9. Whence in the first example that law was given in order for men to practice obedience, submission, humility, and other virtues, just as Augustine rightly noted (On Genesis) of the precept imposed on our first fathers: it is fitting, he said, that man is restrained by something, that being virtuous he merits obedience. To which he added, however, that the threat was not because man in his state of the power of perfection needed it, but on account of other reasons, such as to emphasize the gravity of the precept on the observation of which the good of all nature hung and to check the inconstancy of free will that can abandon the whole of the perfection of grace and depart from it, as was done; and therefore it is not unjust to make threats and make use of them, but the authors cited before say only that it was not laid down principally for them nor is it the chief motive for them to behave justly. The same can be applied to the law of circumcision, and with less difficulty, because it was given on the occasion of sin and for its cure.
“Concerning the Certainty of Right in General”
By Hugo Grotius
[Grotius, Hugo. “Preliminary Discourse: Concerning the Certainty of Right in General.” The Rights of War and Peace: Book 1. 1625. Edited and with an Introduction by Richard Tuck, from the Edition by Jean Barbeyrac. Indianapolis, Ind.: Liberty Fund, 2005. Vol. 1. Sections 17–18, 39–42. http://oll.libertyfund.org/titles/grotius-the-rights-of-war-and-peace-2005-ed-vol-1-book-i. Used with the permission of the Online Library of Liberty.]
XVII. Therefore the Saying, not of Carneades only, but of others,
Interest, that Spring of Just and Right. [Translation by] Creech
if we speak accurately, is not true; for the Mother of Natural Law is human Nature itself, which, though even the Necessity of our Circumstances should not require it, would of itself create in us a mutual Desire of Society: And the Mother of Civil Law is that very Obligation which arises from Consent, which deriving its Force from the Law of Nature, Nature may be called as it were, the Great Grandmother of this Law also. But to the Law of Nature Profit is annexed: For the Author of Nature was pleased, that every Man in particular should be weak of himself, and in Want of many Things necessary for living commodiously, to the End we might more eagerly affect Society: Whereas of the Civil Law Profit was the Occasion; for that entering into Society, or that Subjection which we spoke of, began first for the Sake of some Advantage. And besides, those who prescribe Laws to others, usually have, or ought to have, Regard to some Profit therein.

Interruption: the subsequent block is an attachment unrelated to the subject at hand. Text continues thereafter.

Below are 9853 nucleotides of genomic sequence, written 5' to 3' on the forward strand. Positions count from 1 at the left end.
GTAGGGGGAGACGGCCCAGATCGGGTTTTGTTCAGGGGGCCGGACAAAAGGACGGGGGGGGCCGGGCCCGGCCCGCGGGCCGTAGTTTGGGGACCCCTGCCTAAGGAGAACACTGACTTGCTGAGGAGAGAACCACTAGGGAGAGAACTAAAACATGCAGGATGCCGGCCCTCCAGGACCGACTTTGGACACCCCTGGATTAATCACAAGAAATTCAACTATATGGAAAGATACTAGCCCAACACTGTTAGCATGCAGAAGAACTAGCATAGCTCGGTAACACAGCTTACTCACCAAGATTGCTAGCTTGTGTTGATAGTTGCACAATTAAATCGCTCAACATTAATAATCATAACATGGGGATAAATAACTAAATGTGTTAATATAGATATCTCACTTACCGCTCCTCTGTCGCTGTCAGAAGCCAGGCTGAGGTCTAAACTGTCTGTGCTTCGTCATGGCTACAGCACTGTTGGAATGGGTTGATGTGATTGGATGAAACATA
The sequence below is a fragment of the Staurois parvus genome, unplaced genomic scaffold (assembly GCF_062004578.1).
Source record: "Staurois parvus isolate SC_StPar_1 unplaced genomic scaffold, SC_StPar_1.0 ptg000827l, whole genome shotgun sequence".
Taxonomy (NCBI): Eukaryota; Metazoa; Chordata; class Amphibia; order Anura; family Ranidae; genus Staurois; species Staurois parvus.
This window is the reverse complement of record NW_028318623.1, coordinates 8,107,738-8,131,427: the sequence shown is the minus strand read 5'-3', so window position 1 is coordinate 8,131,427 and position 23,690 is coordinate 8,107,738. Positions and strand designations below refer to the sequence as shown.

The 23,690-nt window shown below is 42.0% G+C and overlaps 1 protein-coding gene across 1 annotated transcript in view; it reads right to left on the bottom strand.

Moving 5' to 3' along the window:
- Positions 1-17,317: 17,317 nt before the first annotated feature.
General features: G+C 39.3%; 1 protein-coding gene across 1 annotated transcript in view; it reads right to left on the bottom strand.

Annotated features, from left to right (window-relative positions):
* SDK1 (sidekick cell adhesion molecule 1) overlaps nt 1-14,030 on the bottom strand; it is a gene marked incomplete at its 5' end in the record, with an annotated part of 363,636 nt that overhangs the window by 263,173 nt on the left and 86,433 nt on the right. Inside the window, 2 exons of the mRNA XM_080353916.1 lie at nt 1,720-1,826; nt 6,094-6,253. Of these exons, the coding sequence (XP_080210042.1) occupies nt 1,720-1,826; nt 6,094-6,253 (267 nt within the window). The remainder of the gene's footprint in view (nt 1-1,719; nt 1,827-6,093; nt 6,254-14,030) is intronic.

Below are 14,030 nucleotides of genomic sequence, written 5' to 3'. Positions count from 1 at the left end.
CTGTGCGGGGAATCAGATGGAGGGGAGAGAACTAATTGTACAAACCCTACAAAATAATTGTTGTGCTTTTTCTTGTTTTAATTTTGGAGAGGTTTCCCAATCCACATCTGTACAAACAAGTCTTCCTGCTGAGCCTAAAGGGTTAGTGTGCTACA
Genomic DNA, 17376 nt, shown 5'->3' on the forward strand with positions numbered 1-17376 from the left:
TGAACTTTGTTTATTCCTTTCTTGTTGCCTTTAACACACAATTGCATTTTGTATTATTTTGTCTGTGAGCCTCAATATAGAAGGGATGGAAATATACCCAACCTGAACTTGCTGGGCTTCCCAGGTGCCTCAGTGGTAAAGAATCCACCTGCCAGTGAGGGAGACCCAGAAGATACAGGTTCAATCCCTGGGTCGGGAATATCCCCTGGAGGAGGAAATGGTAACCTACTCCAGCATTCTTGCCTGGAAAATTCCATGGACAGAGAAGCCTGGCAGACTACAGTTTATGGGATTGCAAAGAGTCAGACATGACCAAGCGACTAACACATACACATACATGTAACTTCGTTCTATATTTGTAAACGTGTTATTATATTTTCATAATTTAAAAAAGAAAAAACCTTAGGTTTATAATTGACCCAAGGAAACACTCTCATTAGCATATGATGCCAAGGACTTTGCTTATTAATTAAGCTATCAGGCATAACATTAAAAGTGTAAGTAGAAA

XVIII. But as the Laws of each State respect the Benefit of that State; so amongst all or most States there might be, and in Fact there are, some Laws agreed on by common Consent, which respect the Advantage not of one Body in particular, but of all in general. And this is what is called the Law of Nations, when used in Distinction to the Law of Nature. This Part of Law Carneades omitted, in the Division he made of all Law into Natural and Civil of each People or State; when notwithstanding, since he was to treat of the Law which is between Nations (for he added a Discourse concerning Wars and Things got by War) he ought by all means to have mentioned this Law.
. . .
XXXIX. What was most wanting in all those, viz. Illustrations from History, the most Learned Faber has undertaken to supply in some Chapters of his Semestria, but no farther than served his Purpose, and only by alleging some Authorities. The same has been done more largely, and that by applying a Multitude of Examples to some general Maxims laid down, by Balthazar Ayala, and still more largely by Albericus Gentilis, whose Labour, as I know it may be serviceable to others, and confess it has been to me, so what may be faulty in his Stile, in Method, in distinguishing of Questions, and the several Kinds of Right, I leave to the Reader’s Judgment. I shall only say this, that in the Decision of Controversies, he is often wont to follow either a few Examples that are not always to be approved of, or even the Authority of modern Lawyers in their Answers, not a few of which are accommodated to the Interest of those that consult them, and not formed by the invariable Rules of Equity and Justice. The Causes, from whence a War is denominated just or unjust, Ayala has not so much as touched upon: Gentilis has indeed described after his Manner some of the general Heads; but neither has he touched upon many famous Questions, which turn upon Cases that are very common.
XL. We have been careful that nothing of this Kind be passed over in Silence, having likewise shewn the very Foundations upon which we build our Decisions, so that it might be easy to determine any Question that may happen to be omitted by us. It remains now, that I briefly declare with what Assistance, and with what Care I undertook this Work: My first Care was, to refer the Proofs of those Things that belong to the Law of Nature to some such certain Notions, as none can deny, without doing Violence to his Judgment. For the Principles of that Law, if you rightly consider, are manifest and self-evident, almost after the same Manner as those Things are that we perceive with our outward Senses, which do not deceive us, if the Organs are rightly disposed, and if other Things necessary are not wanting. Therefore Euripides in his Phoenissae makes Polynices, whose Cause he would have to be represented manifestly just, deliver himself thus:
I speak not Things hard to be understood,
But such as, founded on the Rules of Good
And Just, are known alike to Learn’d and Rude.